Welcome to Pioneer Square, pardner. Just stride through those swinging doors, belly up to the long wooden bar and order a bottle of whiskey from the jaded lady bartender.
Make sure you keep that six-shooter close at hand — it could be a rough night.
And if you’re hungry for grub, they’re rustling up some of that pumpkinseed risotto with garlic scape pesto back in the kitchen.
This opener can only mean one thing: Cafe Nordo’s latest theme show, a unique merger of “spaghetti Western” melodrama and gourmet eco-cuisine titled “Smoked!”
- Anonymous donor pays off landslide victim's $360K mortgage
- Could Chris Polk be a fit for the Seahawks?
- Seattle-to-suburb commuters prefer urban lifestyle
- Fire destroys Bellevue auto showroom, dozens of cars
- A Midcentury modern home for the history books
Most Read Stories
For this occasion, Seattle’s roving pop-up dinner theater has taken over a vintage brick-walled space with perfect Old West ambience. (The place, equipped with a full kitchen, belongs to the nearby restaurant Delicatus, to use for special events and private parties.)
It’s no wonder Cafe Nordo has found an eager following for its evenings of colorful amusement and gustatory adventure. But as I’ve commented in the past, this spunky company could step up its theatrical component to move beyond the novelty stage.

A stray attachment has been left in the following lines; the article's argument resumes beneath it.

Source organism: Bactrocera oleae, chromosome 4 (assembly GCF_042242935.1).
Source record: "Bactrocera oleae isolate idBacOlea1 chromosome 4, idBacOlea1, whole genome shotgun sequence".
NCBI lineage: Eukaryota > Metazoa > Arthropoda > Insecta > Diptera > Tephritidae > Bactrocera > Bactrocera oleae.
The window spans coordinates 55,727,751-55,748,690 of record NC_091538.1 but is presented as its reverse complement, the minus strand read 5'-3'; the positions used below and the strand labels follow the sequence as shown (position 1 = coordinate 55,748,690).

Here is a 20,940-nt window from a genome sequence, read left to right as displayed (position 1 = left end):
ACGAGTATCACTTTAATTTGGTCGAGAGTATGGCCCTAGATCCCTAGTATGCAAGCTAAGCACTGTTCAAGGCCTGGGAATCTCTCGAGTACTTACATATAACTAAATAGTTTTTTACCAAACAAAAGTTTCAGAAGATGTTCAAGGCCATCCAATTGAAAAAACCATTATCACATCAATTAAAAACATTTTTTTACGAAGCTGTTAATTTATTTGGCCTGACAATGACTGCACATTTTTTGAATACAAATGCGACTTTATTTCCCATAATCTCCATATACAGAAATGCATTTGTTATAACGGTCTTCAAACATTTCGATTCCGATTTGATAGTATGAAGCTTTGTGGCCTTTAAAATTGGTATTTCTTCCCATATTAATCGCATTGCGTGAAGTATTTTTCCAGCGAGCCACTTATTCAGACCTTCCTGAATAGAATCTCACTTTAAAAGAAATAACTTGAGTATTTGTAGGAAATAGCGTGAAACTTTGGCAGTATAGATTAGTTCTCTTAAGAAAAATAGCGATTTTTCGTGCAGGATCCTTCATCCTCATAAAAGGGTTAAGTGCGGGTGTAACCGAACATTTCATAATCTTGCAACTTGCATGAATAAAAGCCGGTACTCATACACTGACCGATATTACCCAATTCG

Once again, Nordo’s Erin Brindley and Terry Podgorski here pay winking homage to a familiar entertainment genre — actually, the subgenre of Italian-made Westerns popularized by director Sergio Leone in such ’60s films as “A Fistful of Dollars.”
In “Smoked!,” the steely-eyed interloper is Nordo regular Ray Tagavilla, who has the terse cool of the prototypical Leone star, Clint Eastwood.
As The Stranger looks on stoically from his perch at the bar, the town’s ills are exposed by the brutal antics of a local agribusiness kingpin’s henchmen, a clownish sheriff, a young farmer willing to defy authority. There’s a shootout (natch), and guess who saves the day before striding off into the sunset?
The parody concept is diverting, as are some aspects of the execution — particularly the intrepid Anastasia Workman’s music, which with an accordion, percussion, a trumpet and a synthesizer achieves the jangly brooding of those swell Ennio Morricone film scores.
Brindley’s menu is a quirky “molecular chuck wagon” approach to chow. Most ingenious: a “spaghetti” salad with squash “pasta” topped with a tomato compote and tiny mozzarella “meatballs.” The less-unusual oxtail chili topped with a touch of crispy cornbread pudding is spicy-hearty (vegetarian option available). The delightful dessert, a mini-rhubarb pandowdy, comes in a tiny cast-iron skillet.
Too much of a good thing: the risotto, sans rice but with enough sunflower seeds to fill a greenhouse with blooms. Fanciful cocktails like Clara’s Hooch (Campari, Prosecco, soda and sugar) are on the drink menu.
Conceived by Podgorski and Brindley (who also directs), the “Smoked!” plot is rustic but offers room for more environmental critique, sexy banter, and snappy action than is delivered. In the sluggish opening scenes, the dialogue seems awkwardly basic, as some actors nail their comic roles (Tagavilla and Ryan Higgins, as the smooth Advocate, the arch meanie), and others barely register.
Cafe Nordo already has so much going for it, but enriched, meatier scripts and better orchestrated performances would make their homages all the more delectable — and filling.
Misha Berson: email@example.com